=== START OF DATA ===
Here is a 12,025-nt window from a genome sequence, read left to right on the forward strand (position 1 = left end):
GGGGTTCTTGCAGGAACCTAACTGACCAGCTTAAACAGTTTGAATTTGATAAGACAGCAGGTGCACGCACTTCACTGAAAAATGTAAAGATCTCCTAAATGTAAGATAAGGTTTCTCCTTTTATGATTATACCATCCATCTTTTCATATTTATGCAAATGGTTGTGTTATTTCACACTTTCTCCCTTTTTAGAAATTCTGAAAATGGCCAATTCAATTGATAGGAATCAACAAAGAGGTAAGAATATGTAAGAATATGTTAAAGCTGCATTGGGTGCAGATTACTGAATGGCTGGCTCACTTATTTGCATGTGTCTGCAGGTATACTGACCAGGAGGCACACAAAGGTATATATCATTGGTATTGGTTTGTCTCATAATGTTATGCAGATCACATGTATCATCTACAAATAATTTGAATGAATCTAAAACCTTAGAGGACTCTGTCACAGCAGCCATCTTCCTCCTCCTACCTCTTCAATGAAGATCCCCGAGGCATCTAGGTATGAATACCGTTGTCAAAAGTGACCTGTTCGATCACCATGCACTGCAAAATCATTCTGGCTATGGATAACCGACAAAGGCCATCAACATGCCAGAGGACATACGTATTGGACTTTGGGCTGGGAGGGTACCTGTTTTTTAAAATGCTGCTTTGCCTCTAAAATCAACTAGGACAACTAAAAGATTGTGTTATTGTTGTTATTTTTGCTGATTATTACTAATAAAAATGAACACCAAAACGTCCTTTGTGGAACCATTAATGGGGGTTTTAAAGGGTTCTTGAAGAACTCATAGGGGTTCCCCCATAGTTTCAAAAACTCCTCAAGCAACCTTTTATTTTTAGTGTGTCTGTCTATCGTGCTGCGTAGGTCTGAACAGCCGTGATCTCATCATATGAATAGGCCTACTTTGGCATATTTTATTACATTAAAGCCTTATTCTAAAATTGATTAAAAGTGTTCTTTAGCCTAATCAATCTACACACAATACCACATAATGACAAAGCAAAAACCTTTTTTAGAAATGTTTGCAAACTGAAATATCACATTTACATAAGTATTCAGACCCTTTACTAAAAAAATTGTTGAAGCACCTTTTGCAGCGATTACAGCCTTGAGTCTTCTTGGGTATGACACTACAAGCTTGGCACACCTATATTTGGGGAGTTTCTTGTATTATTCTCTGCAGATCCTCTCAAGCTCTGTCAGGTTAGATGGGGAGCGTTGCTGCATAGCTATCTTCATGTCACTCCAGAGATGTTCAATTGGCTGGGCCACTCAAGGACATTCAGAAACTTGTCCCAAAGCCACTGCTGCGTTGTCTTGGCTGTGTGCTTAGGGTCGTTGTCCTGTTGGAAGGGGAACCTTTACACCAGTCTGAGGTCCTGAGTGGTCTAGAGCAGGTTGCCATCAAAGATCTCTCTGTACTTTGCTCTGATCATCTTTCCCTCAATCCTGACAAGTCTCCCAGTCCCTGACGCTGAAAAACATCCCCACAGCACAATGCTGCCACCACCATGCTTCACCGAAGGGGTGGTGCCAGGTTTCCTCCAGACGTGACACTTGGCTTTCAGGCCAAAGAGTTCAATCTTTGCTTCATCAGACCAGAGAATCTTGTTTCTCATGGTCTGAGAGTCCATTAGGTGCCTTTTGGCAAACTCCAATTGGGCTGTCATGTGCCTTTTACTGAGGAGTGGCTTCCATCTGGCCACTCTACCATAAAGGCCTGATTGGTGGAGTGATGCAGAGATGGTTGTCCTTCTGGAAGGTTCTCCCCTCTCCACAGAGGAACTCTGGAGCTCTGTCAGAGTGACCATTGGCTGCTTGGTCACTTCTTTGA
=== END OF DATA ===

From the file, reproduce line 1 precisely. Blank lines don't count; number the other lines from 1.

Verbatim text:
Here is a 12,025-nt window from a genome sequence, read left to right on the forward strand (position 1 = left end):